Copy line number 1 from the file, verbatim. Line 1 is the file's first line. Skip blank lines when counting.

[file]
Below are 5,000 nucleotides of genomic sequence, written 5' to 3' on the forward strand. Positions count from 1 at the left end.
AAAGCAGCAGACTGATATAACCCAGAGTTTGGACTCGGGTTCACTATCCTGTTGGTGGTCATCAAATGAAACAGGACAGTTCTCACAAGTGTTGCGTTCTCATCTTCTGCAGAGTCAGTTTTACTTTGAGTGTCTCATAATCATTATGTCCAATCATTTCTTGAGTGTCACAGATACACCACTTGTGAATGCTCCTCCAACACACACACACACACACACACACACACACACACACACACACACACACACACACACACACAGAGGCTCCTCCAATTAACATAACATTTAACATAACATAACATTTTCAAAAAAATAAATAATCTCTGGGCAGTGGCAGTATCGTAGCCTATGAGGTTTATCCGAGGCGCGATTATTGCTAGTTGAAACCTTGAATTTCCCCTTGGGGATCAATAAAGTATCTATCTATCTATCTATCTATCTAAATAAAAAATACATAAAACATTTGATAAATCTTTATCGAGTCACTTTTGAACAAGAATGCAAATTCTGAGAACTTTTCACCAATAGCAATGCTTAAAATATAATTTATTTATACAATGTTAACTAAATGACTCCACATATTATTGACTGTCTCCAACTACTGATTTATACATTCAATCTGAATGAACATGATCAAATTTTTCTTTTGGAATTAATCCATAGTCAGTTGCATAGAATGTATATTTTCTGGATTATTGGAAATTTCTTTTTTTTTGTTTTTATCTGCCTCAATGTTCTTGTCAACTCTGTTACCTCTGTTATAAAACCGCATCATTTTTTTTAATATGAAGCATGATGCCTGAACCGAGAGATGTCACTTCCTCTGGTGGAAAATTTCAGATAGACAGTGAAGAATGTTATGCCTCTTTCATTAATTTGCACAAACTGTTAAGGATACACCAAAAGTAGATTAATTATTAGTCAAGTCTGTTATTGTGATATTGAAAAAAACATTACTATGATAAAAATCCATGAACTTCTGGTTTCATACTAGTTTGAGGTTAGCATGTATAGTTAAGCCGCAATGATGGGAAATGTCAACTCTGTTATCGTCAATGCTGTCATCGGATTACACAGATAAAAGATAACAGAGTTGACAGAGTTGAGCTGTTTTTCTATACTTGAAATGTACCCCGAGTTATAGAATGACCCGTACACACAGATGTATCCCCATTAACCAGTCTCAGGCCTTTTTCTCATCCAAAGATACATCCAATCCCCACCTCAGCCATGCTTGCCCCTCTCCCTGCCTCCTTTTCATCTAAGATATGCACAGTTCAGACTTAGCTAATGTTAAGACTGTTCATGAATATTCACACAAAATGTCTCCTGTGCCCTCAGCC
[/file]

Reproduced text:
Below are 5,000 nucleotides of genomic sequence, written 5' to 3' on the forward strand. Positions count from 1 at the left end.